There were women gathered round and it looked like most of them were at the beginning of a project, some were completely new to to knitting, others hadn’t done any since they were children and then there were the likes of Brooks and Alfie who hadn’t stopped since they were children. I was impressed that some of the new knitters were starting with socks, yes socks! I got out my crochet. Being a bit of a novice to the craft I planned to just sit and make a few granny squares.

A while back I’d been inspired to have a go at making a blanket when I saw this beautiful design by Marie Wallin.

Crochet Granny Squares in Rowan Renew. Stephanie Boon, Dawn Chorus Studio 2013

Granny Squares

I fell in love with the textures and colours and the patchwork effect and went out and bought a couple of balls of wool.  It’s in Rowan Renew, a recycled yarn. I soon realised this wouldn’t be a cheap project, one ball seems to make about 3 squares… and at over £5 a ball, well maths isn’t my strong point, but for a large blanket that’s a lot of money! Ok, I thought, I’ll just buy a few balls here and there when I can, and one day I’ll have a fab blanket. The trouble with that plan is that making a few granny squares is actually quite a quick process! Unless of course you’re in a knitting group when the distractions are such that everything goes wrong 😀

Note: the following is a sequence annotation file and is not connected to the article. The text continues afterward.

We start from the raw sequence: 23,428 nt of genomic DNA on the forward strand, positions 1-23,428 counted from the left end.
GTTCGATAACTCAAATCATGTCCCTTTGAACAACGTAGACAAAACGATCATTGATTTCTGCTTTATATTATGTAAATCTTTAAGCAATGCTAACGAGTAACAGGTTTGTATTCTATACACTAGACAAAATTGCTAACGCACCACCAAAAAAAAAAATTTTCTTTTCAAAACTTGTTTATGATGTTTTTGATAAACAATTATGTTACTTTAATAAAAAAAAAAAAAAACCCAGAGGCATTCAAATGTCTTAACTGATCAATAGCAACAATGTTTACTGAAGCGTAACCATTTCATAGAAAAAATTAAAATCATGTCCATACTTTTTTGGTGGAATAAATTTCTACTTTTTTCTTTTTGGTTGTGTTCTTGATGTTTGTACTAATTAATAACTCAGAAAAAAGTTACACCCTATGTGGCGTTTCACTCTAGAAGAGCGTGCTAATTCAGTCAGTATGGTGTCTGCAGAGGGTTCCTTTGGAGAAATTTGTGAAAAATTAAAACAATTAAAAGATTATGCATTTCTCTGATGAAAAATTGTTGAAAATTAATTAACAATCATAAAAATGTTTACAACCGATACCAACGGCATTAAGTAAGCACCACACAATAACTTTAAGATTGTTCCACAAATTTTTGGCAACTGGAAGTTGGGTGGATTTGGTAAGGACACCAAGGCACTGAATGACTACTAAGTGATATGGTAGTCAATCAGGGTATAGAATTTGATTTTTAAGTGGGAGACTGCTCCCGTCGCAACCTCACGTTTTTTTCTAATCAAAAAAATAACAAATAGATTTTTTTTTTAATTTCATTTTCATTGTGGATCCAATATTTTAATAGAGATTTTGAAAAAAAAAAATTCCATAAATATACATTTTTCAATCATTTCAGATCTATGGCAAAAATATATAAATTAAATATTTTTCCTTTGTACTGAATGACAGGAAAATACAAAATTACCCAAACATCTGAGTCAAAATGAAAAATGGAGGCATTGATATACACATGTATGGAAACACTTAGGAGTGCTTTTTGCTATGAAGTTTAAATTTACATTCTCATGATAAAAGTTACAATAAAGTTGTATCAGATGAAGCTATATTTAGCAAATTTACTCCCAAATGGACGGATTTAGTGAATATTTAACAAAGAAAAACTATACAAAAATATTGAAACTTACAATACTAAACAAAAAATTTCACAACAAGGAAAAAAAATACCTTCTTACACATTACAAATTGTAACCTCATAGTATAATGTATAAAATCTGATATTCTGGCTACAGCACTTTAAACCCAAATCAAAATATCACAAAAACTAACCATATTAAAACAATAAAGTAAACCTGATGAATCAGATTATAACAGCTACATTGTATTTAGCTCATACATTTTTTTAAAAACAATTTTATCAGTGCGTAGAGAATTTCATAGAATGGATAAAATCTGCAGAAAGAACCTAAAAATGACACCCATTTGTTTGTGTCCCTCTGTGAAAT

Crochet Granny Squares in Rowan Renew. Stephanie Boon, Dawn Chorus Studio 2013


Still my little stack of squares is slowly growing. But I need more colours. I might unpick the grey squares above, or at least a round, as I think they might stand out too much overall. I only had one ball though, and that happened to be grey. So my solution to this temporary problem was to make centres instead. Then it occurred to me that if I can only afford one ball next time, I can just do the second round on these centres, ad infinitum! So that’s my top tip for the weekend:

  • If you want to make multicoloured granny squares and can only afford one ball of yarn at a time, just work 1 round at a time on a stack of centres! Simple!